EU Criticize Germany for its Restrictive Gambling Policy

EU flagThe highest court in the European Union (EU) admonished Germany last week for its restrictions on gambling and stated that the nation’s current restrictions breach European Union laws and do not comply with the bloc’s rules governing trade.

The verdict from the European Union Court Of Justice could open the way for foreign gaming firms to establish a foothold in the multi-billion dollar German market.

“The German rules on sporting bets constitute a restriction on the freedom to provide services and the freedom of establishment,” read the Court’s verdict.

“The public monopoly of the organisation of sporting bets and lotteries in Germany does not pursue the objective of combating the dangers of gambling in a consistent and systematic manner.”

The Court stated that intensive advertising campaigns by German monopolies alongside policies designed to encourage casino games were all designed to maximise profits and, as such, were inconsistent with the stated objective of protecting the public interest.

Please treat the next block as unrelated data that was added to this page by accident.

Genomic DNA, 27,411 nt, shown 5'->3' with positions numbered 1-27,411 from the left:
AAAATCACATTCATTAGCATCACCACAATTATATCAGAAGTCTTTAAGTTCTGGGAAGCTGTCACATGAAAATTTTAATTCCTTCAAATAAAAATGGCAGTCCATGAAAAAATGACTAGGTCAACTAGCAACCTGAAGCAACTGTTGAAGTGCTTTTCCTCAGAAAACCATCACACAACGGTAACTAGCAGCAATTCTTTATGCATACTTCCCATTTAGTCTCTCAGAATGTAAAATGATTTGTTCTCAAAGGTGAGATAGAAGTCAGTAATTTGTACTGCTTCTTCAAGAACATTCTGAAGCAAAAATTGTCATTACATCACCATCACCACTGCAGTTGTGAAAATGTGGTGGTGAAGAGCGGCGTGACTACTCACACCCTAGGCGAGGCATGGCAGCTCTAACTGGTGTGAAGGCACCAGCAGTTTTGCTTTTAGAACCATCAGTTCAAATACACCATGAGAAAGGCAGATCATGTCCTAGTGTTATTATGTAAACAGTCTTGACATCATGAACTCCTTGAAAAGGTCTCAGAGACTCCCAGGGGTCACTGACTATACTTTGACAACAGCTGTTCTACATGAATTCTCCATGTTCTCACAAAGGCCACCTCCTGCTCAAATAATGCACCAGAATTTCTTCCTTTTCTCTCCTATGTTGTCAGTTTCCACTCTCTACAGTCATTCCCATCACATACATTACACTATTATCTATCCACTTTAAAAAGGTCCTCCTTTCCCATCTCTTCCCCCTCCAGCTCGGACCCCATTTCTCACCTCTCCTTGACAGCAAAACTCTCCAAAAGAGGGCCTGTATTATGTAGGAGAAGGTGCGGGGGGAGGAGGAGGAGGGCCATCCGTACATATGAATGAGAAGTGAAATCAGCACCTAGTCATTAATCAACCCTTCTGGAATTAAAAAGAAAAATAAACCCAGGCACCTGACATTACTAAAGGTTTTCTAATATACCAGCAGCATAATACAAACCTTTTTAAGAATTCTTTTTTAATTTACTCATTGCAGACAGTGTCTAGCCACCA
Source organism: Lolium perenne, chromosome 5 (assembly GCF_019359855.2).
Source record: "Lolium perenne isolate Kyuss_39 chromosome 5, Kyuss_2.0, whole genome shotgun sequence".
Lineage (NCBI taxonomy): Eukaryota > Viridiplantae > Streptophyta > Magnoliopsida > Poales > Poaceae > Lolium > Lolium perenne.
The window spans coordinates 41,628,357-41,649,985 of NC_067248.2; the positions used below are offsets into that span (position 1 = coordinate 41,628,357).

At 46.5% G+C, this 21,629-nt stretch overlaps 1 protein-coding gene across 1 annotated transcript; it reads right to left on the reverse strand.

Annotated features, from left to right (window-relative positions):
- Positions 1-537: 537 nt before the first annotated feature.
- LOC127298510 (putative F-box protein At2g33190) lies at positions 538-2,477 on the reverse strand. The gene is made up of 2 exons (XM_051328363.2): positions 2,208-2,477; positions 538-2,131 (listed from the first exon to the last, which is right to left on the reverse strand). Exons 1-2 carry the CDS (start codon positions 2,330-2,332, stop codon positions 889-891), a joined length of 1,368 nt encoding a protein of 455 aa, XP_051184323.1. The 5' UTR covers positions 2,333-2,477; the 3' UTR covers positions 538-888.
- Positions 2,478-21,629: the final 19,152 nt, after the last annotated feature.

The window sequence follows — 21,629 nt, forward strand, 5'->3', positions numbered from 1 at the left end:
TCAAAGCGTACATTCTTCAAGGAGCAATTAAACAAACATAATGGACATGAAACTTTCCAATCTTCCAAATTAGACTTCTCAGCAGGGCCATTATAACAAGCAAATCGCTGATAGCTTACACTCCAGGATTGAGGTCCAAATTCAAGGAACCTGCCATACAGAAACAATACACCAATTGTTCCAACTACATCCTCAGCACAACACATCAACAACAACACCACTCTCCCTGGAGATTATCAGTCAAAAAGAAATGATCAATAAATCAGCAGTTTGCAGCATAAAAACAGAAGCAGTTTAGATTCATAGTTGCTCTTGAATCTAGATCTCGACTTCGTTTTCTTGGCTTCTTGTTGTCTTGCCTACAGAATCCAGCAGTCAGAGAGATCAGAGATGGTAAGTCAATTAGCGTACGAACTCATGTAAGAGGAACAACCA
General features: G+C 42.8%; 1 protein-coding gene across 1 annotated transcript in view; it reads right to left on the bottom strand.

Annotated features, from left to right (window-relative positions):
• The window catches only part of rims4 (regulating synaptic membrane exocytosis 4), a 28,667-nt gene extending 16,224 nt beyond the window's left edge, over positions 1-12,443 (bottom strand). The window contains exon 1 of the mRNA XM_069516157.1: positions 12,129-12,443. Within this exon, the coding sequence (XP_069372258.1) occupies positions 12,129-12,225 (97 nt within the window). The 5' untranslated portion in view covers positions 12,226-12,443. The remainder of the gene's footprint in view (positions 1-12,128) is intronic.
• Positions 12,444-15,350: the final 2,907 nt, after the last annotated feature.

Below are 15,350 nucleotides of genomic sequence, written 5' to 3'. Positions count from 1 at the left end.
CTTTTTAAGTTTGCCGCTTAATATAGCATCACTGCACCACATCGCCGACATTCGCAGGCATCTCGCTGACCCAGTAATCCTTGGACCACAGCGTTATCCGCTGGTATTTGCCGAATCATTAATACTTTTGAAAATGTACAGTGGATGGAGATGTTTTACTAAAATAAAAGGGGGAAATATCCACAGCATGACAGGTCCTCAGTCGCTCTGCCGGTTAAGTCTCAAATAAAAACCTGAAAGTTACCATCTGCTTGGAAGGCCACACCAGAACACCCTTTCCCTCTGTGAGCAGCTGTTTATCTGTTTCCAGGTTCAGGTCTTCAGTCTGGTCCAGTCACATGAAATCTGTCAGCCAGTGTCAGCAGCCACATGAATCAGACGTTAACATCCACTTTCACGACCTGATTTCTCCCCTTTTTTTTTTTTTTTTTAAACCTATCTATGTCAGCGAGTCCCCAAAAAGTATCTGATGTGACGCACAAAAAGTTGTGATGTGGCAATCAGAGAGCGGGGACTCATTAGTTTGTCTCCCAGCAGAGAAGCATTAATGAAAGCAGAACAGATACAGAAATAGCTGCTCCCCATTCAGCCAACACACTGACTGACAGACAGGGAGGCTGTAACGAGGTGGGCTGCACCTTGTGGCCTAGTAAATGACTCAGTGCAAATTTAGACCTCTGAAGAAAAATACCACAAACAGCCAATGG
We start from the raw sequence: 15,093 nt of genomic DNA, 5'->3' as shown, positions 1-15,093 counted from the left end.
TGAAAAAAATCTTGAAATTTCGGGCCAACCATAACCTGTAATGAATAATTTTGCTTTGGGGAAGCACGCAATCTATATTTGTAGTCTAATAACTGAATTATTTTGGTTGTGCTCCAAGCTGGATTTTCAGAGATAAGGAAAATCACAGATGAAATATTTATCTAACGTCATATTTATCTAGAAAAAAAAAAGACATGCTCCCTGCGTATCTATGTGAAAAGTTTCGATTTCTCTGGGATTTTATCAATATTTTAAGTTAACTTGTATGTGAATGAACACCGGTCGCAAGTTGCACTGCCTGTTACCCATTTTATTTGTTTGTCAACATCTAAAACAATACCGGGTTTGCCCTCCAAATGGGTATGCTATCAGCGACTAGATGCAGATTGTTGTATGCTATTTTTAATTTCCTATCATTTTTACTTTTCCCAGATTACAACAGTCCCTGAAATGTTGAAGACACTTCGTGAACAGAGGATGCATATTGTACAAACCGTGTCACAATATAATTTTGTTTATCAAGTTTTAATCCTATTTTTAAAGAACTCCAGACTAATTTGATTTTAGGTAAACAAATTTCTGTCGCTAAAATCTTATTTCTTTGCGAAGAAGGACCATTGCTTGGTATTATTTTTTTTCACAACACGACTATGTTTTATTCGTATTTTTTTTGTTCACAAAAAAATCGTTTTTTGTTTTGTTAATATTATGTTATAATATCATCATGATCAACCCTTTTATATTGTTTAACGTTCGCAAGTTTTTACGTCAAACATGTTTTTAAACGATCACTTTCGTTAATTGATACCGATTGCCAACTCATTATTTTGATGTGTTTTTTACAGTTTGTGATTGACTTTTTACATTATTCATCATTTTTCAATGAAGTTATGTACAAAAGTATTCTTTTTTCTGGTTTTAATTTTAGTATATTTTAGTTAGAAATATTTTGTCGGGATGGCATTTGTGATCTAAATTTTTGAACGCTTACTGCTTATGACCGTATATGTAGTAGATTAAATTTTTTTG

“In such circumstances, the preventive objective of that monopoly can no longer be pursued so that the monopoly ceases to be justifiable,” read the verdict.

Among those that welcomed the Court’s ruling were the European Gaming And Betting Association (EGBA), a lobby group whose members include PartyGaming and Bwin.

“This is a landmark ruling, which will have a decisive impact on the much needed reform in Germany,” said Sigrid Ligne, Secretary General for the EGBA.

“Other member states have opened or are opening their markets. They show that consumers can be better protected in a market that is both regulated and open to competition.”

However, the European Lotteries Association, a lobby group for national lotteries in 40 nations, claimed that the ruling would not necessarily lead to a liberalising of the German market.

“Contrary to how proponents of liberalisation would like to interpret these rulings, the Court today did by no means advocate a liberalisation of gambling,” said Friedrich Stickler, President for the European Lotteries Association.

“On the contrary, the Court reminded Germany that it has to control more strictly the offer of dangerous forms of gambling such as casino games and gaming machines. The Court also pointed again to the higher risks associated with Internet gambling.”

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